I started taking flying lessons last October, thanks to my Dad's inspiration, the encouragement from my new friend Bruce Campbell, and the unending support of my wife, Michele, and my kids, Alex and Kate.  My instructors Rick Bargabos (and when he needed a break from flying with me!....Adina Szewczyk), have been incredible partners on this journey. A journey that has opened me up to a whole new set of friends.  Right down to Louie, the seasoned airplane mechanic who runs the airport, and also does the maintenance on the planes.  His constant quizzing as I walk out to the plane keeps me always learning and taking nothing for granted. On December 7th, I soloed for the first time.  I felt as though Dad was sitting right next to me with his hand also on the yoke.  That just made that day even more special.  Then, six days before the 1 year anniversary of my Dad’s passing, on May 21, 2015, I took my FAA Check Ride.  I am proud to say, I am now a private pilot, just like my Dad was!  And did I mention my Dad’s father was as well?  That’s right, I am now a third generation pilot at the age of 45!  I am already creating memories with my wife and 2 kids.  I am planning a flight with my family to celebrate my Dad this Father’s Day.   Maybe a fly-in breakfast….maybe just take to the skies to enjoy the beauty of Upstate, NY, that most people can only see from the ground, or out a 1 foot wide side window on a jet. This journey has truly been a privilege.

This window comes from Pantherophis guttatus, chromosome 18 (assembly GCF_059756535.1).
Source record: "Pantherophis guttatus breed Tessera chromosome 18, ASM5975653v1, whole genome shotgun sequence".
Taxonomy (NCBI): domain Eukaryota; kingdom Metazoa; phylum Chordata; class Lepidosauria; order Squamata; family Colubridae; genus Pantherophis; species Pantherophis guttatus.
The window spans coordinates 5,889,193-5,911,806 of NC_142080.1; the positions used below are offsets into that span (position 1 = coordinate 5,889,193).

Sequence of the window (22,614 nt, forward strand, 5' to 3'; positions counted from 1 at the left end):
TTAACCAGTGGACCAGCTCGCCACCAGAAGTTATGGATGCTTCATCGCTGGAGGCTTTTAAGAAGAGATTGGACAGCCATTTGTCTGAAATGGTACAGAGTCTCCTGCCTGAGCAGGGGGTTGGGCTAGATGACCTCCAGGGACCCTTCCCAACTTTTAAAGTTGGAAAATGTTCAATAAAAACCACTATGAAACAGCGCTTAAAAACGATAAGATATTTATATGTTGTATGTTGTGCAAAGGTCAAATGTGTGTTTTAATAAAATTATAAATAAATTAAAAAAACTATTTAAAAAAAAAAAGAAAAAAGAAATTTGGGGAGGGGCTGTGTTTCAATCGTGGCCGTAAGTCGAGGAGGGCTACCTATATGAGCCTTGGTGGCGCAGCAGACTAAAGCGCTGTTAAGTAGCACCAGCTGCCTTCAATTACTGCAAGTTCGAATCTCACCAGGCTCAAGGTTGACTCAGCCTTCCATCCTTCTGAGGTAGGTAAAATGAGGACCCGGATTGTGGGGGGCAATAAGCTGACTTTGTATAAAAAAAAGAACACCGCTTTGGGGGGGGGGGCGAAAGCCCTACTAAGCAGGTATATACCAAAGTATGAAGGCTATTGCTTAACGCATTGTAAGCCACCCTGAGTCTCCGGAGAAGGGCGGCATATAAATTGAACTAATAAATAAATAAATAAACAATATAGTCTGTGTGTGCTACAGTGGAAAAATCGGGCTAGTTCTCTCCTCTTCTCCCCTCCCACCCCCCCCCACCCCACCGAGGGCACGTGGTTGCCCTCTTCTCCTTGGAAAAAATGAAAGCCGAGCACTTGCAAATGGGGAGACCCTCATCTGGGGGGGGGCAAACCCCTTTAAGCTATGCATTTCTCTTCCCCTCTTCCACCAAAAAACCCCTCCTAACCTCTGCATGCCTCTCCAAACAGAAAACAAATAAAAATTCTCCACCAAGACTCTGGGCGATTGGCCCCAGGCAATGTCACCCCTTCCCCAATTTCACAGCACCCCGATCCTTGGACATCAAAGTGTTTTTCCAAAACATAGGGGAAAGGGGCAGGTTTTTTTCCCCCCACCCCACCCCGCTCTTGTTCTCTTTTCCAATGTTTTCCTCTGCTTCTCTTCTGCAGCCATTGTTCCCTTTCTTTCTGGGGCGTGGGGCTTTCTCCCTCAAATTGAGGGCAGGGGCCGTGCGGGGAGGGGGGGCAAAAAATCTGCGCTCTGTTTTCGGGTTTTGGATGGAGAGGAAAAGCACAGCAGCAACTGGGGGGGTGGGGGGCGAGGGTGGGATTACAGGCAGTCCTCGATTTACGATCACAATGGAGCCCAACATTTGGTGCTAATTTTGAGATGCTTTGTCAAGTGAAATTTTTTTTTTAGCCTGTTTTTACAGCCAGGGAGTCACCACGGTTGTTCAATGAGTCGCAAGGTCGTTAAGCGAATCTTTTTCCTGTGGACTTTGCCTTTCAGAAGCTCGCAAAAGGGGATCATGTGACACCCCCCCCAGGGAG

Photo courtesy of Michael Sullivan